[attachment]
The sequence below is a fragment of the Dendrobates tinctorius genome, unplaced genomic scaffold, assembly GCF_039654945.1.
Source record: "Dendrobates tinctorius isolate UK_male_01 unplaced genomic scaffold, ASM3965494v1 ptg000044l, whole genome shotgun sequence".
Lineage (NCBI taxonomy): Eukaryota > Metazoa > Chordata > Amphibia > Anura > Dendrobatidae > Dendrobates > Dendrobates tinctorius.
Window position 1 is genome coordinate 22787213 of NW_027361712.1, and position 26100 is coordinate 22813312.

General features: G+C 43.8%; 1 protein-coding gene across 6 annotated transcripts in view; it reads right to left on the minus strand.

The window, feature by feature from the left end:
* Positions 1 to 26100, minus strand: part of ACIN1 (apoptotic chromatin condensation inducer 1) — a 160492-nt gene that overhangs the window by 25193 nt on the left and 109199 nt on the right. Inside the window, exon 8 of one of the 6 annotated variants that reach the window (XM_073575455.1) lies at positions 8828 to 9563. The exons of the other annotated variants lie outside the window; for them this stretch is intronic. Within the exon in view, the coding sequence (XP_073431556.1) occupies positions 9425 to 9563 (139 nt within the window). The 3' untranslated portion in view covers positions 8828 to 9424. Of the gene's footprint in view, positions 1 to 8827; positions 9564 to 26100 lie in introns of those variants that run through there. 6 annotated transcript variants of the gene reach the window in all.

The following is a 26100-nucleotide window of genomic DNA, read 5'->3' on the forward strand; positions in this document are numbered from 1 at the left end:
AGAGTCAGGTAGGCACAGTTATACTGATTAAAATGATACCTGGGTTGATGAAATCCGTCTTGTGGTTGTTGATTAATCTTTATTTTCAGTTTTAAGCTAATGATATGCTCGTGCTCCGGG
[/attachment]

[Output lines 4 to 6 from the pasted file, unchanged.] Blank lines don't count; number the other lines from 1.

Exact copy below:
Window position 1 is genome coordinate 22787213 of NW_027361712.1, and position 26100 is coordinate 22813312.

General features: G+C 43.8%; 1 protein-coding gene across 6 annotated transcripts in view; it reads right to left on the minus strand.

The window, feature by feature from the left end: